Australian Furniture Design
Pioneers of the midcentury Australian Furniture Industry.
We’re paying homage to some of the most influential Australian furniture designers from the mid-century era.
These designers were pioneers of the furniture industry, redirecting the spirit of inventive vigour from the war years towards a new goal, a modernist dream to improve lives through good design.
These designers all possessed a common set of characteristics, a mid-20th century optimism, imagination, inspiration and altruism. Along with the shifts in domestic manufacturing from the 40s through to the 70s, these designers sought to produce furniture for the comfort of any Australian.
While most of these designs are now reproduced with only a few still in production today, the originals are now highly desired collectors items that have outlived the market they were made for to become staple Australian classics.
Grant and Mary Featherston
Best known for: The Contour Chair
This couple from Melbourne were a powerhouse of Australian design with a career spanning from the late 40s with the Relaxation Series all the way through to the early 70s with the Obo Range.
Though, the cornerstone of the Featherston legacy is the early 50s Contour Series. This collection of chairs, footstools and sofas were made of Plywood, horsehair, wadding, rubber, upholstery fabric and hardwood. This collection, most notably the R160 Contour chair, is an icon of Australian furniture design and displays Grant Featherston’s fascination with nature through its tapered legs and organic shape.
Best known for: The Kone Chair
A stroke of genius that made use of post-war artefacts and innovations. It is made from a single sheet of plywood bend into a cone shape and balanced on 4 black steel rod legs.
Advancements in glues and the bending of timber were fundamental in the production of war aircraft. However, after the war, designers around the world saw the potential to utilise these advancements for the production of new and radical furniture designs. McLay was one of the first to take advantage of surplus post-war materials in Australia.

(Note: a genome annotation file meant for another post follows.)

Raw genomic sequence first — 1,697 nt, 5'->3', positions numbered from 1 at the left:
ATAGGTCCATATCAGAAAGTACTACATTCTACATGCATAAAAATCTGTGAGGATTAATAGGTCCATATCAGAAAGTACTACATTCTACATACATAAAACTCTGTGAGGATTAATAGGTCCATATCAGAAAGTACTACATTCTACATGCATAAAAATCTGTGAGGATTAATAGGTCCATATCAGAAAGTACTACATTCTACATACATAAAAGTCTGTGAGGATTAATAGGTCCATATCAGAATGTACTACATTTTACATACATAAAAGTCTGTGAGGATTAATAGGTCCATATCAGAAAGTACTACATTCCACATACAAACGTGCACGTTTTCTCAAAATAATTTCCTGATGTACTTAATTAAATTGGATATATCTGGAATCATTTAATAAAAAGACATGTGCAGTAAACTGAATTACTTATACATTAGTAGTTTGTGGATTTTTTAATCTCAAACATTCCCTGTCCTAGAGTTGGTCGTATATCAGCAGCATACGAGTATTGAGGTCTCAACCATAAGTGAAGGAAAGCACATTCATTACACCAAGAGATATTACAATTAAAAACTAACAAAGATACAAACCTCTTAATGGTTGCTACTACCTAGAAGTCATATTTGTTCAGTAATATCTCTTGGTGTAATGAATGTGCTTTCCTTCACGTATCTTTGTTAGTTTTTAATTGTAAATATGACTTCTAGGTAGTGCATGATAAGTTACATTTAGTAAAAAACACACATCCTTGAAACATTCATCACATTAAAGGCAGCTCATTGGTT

Best known for: Furniture as Art
Meadmore was a forerunner of modern wire and string furniture designs that have become a fixture in modern interior and exterior furniture and lighting design. He was a modernist sculptor and abstract expressionist that broke many conservative design barriers. There is a large collection of rare pieces including some of Meadmore’s at Sydney’s Powerhouse Museum alongside pieces from Featherston, Fred Lowen and Francis Burke.
These are some of the innovative designers attributed to Meadmore, including the Sling Chair that showcases at MOMA.
Best known for: The Snelling Line of Timber Furniture
Snelling’s most respected pieces, the chairs and two-seater sofas of the Snelling Line, were uncovered by upholstery or fabric. The backs and seats were formed by nailing interwoven strips of wide cotton or synthetic ‘parachute’ webbing to the frames. His designs exposed what would have been a construction element normally concealed under thick layers of padding by traditional upholsterers.
His cabinet designs were referred to as a ‘series of multi-purpose interchangeable storage units scaled to the human form’. These are widely recognised today as retro in design with four angled legs and hinged cabinet doors with square handles.
Best known for: The Rondo Chair
Gordon Andrews is arguably the most well known Australian designer in the mid-20th century. He designed Australia’s decimal currency notes, jewellery, fabrics, offices, sculptures and furniture. His best-known design, the Rondo Chair, was a labour intensive feat, made from a fiberglass or plywood shell, spun aluminium base and almost always upholstered in the retro 60s orange.
The Rondo Chair made a resurgence when it was manufactured again in Sydney for a brief time between 2001-2005.